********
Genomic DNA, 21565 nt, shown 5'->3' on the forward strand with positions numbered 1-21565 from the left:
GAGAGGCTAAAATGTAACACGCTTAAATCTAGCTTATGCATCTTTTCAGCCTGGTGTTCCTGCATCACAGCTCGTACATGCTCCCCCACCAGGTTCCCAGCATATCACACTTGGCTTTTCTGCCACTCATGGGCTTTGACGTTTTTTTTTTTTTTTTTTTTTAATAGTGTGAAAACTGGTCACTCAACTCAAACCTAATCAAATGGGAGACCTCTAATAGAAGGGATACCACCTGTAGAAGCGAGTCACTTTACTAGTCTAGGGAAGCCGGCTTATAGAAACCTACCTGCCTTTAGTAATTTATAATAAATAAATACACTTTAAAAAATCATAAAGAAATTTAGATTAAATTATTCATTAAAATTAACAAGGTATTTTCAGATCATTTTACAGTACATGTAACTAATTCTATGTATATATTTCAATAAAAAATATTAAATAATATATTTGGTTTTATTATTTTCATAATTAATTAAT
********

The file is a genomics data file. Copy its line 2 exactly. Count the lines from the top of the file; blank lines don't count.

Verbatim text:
GAGAGGCTAAAATGTAACACGCTTAAATCTAGCTTATGCATCTTTTCAGCCTGGTGTTCCTGCATCACAGCTCGTACATGCTCCCCCACCAGGTTCCCAGCATATCACACTTGGCTTTTCTGCCACTCATGGGCTTTGACGTTTTTTTTTTTTTTTTTTTTTAATAGTGTGAAAACTGGTCACTCAACTCAAACCTAATCAAATGGGAGACCTCTAATAGAAGGGATACCACCTGTAGAAGCGAGTCACTTTACTAGTCTAGGGAAGCCGGCTTATAGAAACCTACCTGCCTTTAGTAATTTATAATAAATAAATACACTTTAAAAAATCATAAAGAAATTTAGATTAAATTATTCATTAAAATTAACAAGGTATTTTCAGATCATTTTACAGTACATGTAACTAATTCTATGTATATATTTCAATAAAAAATATTAAATAATATATTTGGTTTTATTATTTTCATAATTAATTAAT